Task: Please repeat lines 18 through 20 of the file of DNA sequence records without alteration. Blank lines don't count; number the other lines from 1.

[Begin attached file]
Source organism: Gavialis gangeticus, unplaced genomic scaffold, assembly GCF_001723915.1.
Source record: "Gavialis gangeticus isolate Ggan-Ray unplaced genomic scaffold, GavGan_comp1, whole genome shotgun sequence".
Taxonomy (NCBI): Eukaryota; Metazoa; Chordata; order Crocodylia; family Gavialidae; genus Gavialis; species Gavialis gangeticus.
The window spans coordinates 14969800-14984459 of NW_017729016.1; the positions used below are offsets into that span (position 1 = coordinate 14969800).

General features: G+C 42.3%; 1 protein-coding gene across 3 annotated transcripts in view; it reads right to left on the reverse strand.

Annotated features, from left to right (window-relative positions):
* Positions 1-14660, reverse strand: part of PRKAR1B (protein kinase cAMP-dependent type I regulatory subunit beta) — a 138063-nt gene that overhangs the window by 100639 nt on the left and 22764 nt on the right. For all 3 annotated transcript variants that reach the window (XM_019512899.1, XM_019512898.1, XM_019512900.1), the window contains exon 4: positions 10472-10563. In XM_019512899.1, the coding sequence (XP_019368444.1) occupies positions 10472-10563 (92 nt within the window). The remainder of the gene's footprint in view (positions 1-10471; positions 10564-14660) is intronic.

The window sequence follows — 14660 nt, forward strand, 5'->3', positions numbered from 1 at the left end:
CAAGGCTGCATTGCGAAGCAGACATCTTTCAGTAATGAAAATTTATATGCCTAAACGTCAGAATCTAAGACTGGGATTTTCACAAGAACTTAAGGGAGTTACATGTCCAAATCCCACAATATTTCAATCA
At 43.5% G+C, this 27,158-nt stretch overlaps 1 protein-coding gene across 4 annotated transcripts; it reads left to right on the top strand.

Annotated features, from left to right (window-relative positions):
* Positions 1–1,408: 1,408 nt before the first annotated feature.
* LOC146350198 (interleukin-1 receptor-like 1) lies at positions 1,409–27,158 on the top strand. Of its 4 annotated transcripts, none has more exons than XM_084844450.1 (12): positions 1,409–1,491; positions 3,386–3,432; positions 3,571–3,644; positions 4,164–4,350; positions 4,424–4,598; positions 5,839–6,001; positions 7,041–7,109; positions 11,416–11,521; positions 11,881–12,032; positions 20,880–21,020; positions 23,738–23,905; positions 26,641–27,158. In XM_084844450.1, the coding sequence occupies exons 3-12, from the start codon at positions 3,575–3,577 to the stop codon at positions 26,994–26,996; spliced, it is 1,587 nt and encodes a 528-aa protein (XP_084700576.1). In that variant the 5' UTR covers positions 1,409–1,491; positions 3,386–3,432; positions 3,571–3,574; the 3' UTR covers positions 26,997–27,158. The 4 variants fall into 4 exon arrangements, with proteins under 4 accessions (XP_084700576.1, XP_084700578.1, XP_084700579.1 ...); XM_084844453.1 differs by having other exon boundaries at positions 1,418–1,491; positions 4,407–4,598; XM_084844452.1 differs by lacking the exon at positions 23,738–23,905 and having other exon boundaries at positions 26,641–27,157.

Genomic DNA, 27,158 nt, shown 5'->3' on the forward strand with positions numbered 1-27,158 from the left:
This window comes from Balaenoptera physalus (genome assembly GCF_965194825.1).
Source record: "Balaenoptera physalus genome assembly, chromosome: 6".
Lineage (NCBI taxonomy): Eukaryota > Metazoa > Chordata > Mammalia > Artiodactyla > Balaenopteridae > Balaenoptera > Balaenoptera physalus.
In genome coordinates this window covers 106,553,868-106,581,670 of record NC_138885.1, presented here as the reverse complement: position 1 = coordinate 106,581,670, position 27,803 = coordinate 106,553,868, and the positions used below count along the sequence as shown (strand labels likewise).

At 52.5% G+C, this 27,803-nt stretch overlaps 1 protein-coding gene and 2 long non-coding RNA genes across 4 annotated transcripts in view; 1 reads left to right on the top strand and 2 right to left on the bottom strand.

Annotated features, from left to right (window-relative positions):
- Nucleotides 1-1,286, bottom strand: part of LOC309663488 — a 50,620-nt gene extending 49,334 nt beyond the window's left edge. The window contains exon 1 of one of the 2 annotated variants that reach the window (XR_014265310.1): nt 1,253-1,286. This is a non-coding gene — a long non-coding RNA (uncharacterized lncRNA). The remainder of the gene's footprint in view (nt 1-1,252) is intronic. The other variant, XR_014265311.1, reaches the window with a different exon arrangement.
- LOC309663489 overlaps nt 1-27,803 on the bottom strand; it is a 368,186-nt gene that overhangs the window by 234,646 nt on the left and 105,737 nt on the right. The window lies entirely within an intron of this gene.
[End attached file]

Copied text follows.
In genome coordinates this window covers 106,553,868-106,581,670 of record NC_138885.1, presented here as the reverse complement: position 1 = coordinate 106,581,670, position 27,803 = coordinate 106,553,868, and the positions used below count along the sequence as shown (strand labels likewise).

At 52.5% G+C, this 27,803-nt stretch overlaps 1 protein-coding gene and 2 long non-coding RNA genes across 4 annotated transcripts in view; 1 reads left to right on the top strand and 2 right to left on the bottom strand.

Annotated features, from left to right (window-relative positions):